James Altucher is an investor, entrepreneur, and author of many books, including Choose Yourself and The Choose Yourself Guide to Wealth. What fascinates me about James is his personal narrative, which fuels a thriving online presence. It centers on his relationship to ideas—specifically, the power of becoming an idea machine.
“Ideas are the real currency of the universe,” James writes. “Money is the shadow of that.”
It’s easy to let our self-concept ride on shallow metrics—money, possessions, fame, good looks, and “likes” on social media. For James, the only metric that matters is ideas:
…I know if I have good ideas for myself and for others then I can face any situation. I can handle any rejection. I can handle any negative change in my circumstances. Everything in life has cycles with low points and high points. The idea muscle can get stronger during low points and can make wishes come true in the high points.
Ideas are so important to James that he’s built a daily practice around them. Writing by hand on waiter’s pads, he brainstorms at least 10 ideas a day. He says that building your “idea muscle” in this way is just as important as building fitness through physical exercise:
Write down ten ideas. About anything. It doesn’t matter if they are business ideas, book ideas, ideas for surprising your spouse in bed, ideas for what you should do if you are arrested for shoplifting, ideas for how to make a better tennis racquet, anything you want. The key is that it has to be ten or more. You don’t ever have to look at these ideas again. The purpose is not to come up with a good idea. The purpose is to have thousands of ideas over time.
Create ideas for solving other people’s problems
James is blunt on this point: “Nobody cares about your problems.” They’re concerned about their problems: How to get a job. How to get more clients or customers. How to earn more money, lose weight, or get a date.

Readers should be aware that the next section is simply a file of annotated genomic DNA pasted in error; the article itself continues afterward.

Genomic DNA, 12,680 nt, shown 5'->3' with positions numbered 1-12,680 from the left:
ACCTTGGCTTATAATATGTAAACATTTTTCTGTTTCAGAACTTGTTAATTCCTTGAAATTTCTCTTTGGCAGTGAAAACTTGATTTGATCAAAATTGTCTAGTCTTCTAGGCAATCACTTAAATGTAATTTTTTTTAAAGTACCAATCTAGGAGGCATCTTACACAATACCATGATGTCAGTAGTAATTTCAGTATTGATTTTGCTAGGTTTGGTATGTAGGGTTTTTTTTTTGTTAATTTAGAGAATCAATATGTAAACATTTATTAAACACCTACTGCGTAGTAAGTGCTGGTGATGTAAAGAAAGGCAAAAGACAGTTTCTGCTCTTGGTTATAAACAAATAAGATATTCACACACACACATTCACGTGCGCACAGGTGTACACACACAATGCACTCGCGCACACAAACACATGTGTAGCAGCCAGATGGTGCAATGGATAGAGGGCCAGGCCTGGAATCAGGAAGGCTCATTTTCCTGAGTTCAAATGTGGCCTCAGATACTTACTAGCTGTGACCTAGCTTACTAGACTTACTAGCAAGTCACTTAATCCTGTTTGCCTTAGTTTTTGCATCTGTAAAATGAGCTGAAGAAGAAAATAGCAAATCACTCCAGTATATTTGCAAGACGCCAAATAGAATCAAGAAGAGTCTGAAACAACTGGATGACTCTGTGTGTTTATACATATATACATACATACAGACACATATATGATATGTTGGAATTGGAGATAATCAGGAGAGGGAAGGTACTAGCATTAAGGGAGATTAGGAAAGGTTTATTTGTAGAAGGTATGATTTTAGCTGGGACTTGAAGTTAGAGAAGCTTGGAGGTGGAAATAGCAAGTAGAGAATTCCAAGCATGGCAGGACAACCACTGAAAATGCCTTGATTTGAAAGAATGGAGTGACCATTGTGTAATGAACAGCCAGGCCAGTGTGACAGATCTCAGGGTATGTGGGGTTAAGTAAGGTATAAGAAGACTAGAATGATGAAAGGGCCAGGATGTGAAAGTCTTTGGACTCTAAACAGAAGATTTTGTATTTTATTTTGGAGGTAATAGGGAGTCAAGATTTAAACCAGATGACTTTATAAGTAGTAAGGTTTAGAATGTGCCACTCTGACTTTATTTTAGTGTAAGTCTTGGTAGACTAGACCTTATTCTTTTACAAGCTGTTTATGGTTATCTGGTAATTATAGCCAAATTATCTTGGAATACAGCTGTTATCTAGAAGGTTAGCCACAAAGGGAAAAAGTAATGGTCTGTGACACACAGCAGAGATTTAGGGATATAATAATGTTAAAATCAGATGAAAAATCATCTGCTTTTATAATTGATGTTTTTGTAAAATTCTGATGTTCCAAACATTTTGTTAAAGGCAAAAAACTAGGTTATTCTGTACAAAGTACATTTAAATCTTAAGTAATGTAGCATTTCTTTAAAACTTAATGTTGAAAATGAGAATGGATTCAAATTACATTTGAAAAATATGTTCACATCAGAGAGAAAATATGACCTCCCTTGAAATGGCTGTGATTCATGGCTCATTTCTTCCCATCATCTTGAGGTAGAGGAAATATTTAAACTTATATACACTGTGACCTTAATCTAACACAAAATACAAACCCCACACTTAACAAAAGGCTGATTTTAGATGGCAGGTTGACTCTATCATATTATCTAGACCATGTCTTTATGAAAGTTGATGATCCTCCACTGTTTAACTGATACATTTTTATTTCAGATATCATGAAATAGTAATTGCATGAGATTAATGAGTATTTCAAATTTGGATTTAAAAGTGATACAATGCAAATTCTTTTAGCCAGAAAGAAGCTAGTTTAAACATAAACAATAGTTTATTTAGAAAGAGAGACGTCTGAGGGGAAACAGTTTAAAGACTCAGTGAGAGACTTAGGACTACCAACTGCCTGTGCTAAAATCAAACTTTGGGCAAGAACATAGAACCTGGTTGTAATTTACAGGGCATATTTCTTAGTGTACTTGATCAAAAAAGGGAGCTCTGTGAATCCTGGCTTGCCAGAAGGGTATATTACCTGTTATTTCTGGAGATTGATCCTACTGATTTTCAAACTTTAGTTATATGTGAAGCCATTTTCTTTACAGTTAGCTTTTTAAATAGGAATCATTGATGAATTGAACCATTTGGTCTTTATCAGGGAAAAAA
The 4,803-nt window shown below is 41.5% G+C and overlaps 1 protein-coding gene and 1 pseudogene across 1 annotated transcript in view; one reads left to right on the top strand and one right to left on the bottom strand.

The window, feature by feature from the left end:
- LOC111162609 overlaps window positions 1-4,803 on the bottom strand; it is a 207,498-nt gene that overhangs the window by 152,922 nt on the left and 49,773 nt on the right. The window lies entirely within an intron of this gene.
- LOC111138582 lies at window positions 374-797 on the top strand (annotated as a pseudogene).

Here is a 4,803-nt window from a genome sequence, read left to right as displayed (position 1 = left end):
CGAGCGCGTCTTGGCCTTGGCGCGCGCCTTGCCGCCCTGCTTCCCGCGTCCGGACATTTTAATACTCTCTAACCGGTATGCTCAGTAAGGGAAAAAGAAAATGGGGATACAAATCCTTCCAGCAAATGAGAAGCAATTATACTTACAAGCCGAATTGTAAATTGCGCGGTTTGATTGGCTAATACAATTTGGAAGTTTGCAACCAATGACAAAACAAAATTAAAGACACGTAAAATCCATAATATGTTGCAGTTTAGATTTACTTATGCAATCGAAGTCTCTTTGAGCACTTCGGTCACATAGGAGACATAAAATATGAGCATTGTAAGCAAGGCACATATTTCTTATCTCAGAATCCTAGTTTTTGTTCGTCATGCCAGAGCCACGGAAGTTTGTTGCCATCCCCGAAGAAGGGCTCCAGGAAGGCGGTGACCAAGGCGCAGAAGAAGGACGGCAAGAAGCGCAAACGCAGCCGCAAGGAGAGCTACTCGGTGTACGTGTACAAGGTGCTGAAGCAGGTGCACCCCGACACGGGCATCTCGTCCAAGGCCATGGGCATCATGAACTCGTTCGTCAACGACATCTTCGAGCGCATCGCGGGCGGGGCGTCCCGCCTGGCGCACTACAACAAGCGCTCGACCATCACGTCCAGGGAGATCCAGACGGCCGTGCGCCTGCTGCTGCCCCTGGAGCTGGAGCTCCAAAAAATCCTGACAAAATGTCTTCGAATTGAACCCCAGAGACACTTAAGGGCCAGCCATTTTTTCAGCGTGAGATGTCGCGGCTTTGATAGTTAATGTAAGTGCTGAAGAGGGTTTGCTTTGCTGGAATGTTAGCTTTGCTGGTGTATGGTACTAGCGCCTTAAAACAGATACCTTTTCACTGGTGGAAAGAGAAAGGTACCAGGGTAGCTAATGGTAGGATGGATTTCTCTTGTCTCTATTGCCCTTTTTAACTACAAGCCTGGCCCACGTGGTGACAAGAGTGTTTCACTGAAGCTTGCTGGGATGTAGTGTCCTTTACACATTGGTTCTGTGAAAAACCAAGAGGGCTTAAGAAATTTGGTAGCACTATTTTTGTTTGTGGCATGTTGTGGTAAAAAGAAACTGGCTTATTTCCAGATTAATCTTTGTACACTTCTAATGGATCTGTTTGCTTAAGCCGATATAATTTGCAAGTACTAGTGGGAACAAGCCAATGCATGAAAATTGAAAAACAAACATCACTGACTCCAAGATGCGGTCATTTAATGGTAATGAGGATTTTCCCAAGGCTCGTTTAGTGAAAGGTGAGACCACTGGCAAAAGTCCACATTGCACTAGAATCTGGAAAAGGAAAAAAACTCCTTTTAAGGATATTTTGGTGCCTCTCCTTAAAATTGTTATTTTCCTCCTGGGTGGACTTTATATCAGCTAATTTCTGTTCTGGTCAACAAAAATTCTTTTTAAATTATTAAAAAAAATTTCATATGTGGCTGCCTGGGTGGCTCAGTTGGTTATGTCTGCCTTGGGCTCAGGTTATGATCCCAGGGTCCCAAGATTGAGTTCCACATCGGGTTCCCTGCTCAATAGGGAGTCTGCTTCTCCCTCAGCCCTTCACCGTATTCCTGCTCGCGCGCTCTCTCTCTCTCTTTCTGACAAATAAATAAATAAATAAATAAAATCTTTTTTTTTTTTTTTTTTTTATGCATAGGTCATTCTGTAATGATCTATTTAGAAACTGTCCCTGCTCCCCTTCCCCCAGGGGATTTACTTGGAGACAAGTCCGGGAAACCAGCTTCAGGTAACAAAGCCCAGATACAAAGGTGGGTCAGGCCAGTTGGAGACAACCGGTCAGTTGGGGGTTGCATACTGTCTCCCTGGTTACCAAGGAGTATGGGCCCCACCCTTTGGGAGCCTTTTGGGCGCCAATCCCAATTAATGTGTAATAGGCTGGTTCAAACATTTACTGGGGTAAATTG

Figuring out ways for other people to get what they want is a powerful way to flex your idea muscle. The goal is to “have a vision that helps other people make their own visions manifest.”
Create ideas to supply what’s missing from the world
What’s something that you’d like to have and doesn’t exist yet? This question has led to many world-changing inventions, from the light bulb to the personal computer and iPhone. There’s a chance that what’s useful to you will be useful to other people as well.
Pitch ideas without being a pain in the ass.
Don’t invite people to get coffee so that you can share your ideas. People are busy. They already have coffee.
Instead, just send them ideas. If those ideas light a fire for the recipients, they’ll follow up in time.
Don’t ask for money up front
The best way to pitch ideas is not to ask people to pay you to implement them. That’s “amateur hour” and an instant turn-off, says James.
Instead, give ideas a way for free. This is how you get noticed and get your foot in the door. And that can lead to a well-paying gig later.
Don’t worry about people stealing your ideas
It hardly ever happens. And if it does, it’s a sign that your idea truly helped someone.
“The more you help,” says James, “the more you are connected to something much bigger than you are.” This connection is how you find meaning in life and create value in the world.
Pitch “do-able” ideas
“I’m not going to send Elon Musk suggesting he make an elevator to Mars instead of a spaceship,” James writes.
At the same time, ignore people who say that ideas are a dime a dozen or execution is everything. Instead, write down ideas for how to execute your ideas.
For example, create a two-column chart. In the left column, write down 10 ideas for businesses to start. In the right column, write down the very next action you would take to start each business.
Aim for risk, humor, and honesty
Remember that great ideas are often labeled “crazy” in the beginning. Pursue them anyway.
As you share ideas, reveal things about yourself that make other people laugh and relate to you as an imperfect human being.
If you’re looking for an example, you won’t find a better one than James Altucher.